35 seconds to make up – which he did, totally stunning the German
High Command. So sure they were of winning, they had only brought
music for the German national anthem to be played in Victory Circle.
And the wreath, destined, they thought, for the shoulders of one of
their beefier German drivers, dwarfed the diminutive Italian who had
just achieved what history now calls “the Impossible Win.”
After the War, as racing regained its more balanced footing, the
grandest Ringmasters were Alberto Ascari, Juan-Manuel Fangio, and a
Commander of the Order of the British Empire, Sir Stirling Moss.
Like Nuvolari’s, Moss’s most sensational drive may have been through
those Eifel Mountains.
In 1961, Enzo Ferrari thought he’d be
all set. New F1 rules called for smaller 1.5-litre engines, so
Ferrari plunked a powerful but lightweight V-6 in the back of his
#156 “Sharknose” team cars. Phil Hill, hometowner Wolfgang von
Trips, and newcomer Giancarlo Baghetti had all won in them earlier
in the season when they arrived in Nürburg. Meanwhile, Stirling Moss
appeared with a modest Climax four-cylinder – independently
underfunded and overweight.
|It was 1948, and Englishman
Stirling Moss was about to motor off on his very
first race. Wishing him good luck was his father,
who actually would have preferred his boy become a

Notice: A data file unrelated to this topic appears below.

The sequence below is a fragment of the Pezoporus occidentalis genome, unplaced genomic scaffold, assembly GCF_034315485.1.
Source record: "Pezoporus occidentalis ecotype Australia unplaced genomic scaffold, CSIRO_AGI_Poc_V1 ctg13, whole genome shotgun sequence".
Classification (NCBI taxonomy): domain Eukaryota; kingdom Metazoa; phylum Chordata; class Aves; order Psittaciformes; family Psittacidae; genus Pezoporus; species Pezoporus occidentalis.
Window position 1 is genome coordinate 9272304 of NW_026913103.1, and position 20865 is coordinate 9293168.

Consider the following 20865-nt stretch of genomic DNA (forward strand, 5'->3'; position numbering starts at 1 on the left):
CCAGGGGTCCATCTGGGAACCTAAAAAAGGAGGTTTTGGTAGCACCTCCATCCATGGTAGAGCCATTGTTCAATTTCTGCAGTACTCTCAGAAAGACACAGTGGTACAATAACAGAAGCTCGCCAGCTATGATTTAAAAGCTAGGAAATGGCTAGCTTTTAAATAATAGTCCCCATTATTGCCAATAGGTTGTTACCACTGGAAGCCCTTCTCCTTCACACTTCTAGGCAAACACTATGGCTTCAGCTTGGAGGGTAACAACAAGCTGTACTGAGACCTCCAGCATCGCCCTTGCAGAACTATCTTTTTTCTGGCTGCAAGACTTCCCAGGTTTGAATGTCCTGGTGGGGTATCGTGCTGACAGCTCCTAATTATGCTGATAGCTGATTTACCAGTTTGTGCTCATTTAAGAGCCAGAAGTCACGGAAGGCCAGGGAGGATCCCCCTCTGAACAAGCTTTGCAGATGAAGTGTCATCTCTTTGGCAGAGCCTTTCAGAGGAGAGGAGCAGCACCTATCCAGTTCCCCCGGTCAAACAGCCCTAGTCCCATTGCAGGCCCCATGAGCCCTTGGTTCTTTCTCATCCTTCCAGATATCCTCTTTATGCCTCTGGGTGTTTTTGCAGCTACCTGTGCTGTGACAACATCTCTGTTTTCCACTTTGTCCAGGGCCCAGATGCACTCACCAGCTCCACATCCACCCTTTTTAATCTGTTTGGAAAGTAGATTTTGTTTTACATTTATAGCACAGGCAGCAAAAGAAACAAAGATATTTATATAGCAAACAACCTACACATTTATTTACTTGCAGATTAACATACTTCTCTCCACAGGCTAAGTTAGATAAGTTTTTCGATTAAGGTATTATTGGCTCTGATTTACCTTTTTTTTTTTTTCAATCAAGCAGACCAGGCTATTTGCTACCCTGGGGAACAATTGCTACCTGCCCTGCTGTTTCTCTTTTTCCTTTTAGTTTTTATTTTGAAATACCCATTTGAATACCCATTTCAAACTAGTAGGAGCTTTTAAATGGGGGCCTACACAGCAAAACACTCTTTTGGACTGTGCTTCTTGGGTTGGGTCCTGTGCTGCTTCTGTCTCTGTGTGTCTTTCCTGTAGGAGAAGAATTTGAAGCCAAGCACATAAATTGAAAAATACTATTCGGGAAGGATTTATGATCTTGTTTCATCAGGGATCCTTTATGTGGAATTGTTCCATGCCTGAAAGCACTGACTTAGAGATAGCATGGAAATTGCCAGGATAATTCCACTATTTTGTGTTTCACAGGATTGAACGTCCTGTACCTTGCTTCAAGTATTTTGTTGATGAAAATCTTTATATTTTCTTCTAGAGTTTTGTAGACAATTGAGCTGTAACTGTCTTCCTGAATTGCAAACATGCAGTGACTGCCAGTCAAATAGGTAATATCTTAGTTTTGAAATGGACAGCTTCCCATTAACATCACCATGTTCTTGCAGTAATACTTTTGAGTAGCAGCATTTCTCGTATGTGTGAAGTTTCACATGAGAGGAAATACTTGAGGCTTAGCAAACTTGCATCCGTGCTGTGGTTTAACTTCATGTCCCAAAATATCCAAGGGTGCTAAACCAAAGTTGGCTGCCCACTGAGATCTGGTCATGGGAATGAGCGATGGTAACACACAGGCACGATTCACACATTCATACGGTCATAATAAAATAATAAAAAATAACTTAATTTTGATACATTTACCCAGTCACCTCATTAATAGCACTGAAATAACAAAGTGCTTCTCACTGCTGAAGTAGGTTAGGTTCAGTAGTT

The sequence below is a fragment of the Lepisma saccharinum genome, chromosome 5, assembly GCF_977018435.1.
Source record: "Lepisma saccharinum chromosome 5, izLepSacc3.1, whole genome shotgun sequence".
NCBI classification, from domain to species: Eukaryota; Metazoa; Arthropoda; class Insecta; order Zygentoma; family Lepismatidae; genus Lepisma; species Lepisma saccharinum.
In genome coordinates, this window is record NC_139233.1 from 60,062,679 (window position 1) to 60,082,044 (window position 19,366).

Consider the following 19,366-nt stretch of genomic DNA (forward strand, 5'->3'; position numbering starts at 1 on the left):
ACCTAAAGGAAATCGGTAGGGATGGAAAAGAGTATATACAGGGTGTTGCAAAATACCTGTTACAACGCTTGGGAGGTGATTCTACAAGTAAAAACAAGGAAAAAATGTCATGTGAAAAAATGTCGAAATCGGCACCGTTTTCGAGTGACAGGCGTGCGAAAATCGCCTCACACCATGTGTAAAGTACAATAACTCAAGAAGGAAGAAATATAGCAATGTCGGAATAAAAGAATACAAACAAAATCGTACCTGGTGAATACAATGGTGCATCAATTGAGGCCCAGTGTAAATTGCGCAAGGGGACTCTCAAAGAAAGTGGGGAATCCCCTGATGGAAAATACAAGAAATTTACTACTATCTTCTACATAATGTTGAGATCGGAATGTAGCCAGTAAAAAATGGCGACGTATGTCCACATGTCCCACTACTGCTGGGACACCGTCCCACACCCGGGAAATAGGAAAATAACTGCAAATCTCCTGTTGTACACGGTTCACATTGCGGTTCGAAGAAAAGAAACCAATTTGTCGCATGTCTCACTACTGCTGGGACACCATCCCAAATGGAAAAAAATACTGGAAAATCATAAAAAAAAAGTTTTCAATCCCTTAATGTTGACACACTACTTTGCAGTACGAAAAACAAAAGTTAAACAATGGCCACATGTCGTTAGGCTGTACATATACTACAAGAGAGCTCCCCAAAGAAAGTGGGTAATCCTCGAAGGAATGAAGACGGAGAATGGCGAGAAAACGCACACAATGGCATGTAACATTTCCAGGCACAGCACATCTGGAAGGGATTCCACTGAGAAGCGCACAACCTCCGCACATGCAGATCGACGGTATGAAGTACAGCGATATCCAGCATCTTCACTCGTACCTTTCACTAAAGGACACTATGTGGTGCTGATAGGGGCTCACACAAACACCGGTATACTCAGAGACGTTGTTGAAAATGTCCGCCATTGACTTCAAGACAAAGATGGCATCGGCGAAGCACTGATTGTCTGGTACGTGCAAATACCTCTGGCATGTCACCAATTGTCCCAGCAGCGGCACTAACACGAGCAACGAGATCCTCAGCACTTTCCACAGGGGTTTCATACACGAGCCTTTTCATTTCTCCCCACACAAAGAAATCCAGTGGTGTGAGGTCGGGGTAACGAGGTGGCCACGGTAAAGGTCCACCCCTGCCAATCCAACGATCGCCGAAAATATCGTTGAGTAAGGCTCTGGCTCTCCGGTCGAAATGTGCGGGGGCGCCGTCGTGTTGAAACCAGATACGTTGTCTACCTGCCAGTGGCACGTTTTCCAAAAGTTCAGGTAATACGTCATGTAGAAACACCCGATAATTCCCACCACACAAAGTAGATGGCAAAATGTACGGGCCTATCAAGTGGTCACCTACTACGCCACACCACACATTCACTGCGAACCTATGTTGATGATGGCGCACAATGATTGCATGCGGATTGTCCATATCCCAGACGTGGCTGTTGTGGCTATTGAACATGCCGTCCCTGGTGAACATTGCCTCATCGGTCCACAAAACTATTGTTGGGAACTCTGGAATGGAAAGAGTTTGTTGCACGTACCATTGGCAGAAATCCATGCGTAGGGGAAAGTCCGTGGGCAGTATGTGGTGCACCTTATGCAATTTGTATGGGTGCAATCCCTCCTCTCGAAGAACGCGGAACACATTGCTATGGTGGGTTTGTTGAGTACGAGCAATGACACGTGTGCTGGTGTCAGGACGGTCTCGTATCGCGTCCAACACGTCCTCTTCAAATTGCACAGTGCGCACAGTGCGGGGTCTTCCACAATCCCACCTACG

dentist. But he really couldn’t complain too much.
He himself had run Indianapolis back in the
thirties. From RACING CARS, by
(Keystone Press Agency Photo)
Phil Hill muscled
onto the pole with glory, the first ever to circle the Ring
in under nine minutes. Moss was third, von Trips fifth.
A ferocious battle ensued between the red rabbits and
Moss’s green turtle. As they approached lap ten, both Hill
and von Trips were cutting race laps under the record, while
Moss scooted around, a sitting duck, just to their front.
That’s when the rains came. Before the start, the cagey
Moss had disobeyed Dunlop’s advice. While most of the field
was shoed in dry-track tires, Moss went with rubber for a
wet surface. He knew he would have to be on the hammer
aggressively and he thought the wet tires seemed to wear
more slowly than the technicians thought. Amazingly, when
the checkered flag flew, the phenomenally talented Moss was
well out front; von Trips was second, Hill third.
After the race, von Trips, who, along with 14 spectators,
would die at Monza in the very next event, was awed by what
he saw. “On some laps I’d get as many as 15 corners really
right, but Moss, he gets them all on every lap.”
Moss, along with Fangio and Nuvolari often
considered the greatest road racers ever, started the 1962
season with wins in Australia and Daytona. But at the Easter
F1 event at Greenwood, England, he crashed and was trapped
in his Lotus and suffered career-ending head injuries.
Nürburgring itself would also shape-shift in the 1960s,
ending its most deadly period. F1 drivers would boycott the
course, considering it too dangerous for their rocket-like
machinery. However, continuous refinements did not prevent
Niki Lauda’s infamously fiery wreck in 1976, nor the demise
of F1 drivers such as Mike Hailwood and Ian Ashley. Finally,
in 1984, the legendary course was completely reconfigured
and made massively safer for competitors and the fans, now
seated much farther away from the action.
the loss of the old character and intensity. They say the
name should change, too, that the new configuration isn’t
worthy of the name Nürburgring. Let the new track be known
just as “Eifelring.”
© 2014 Lew Boyd
- Coastal 181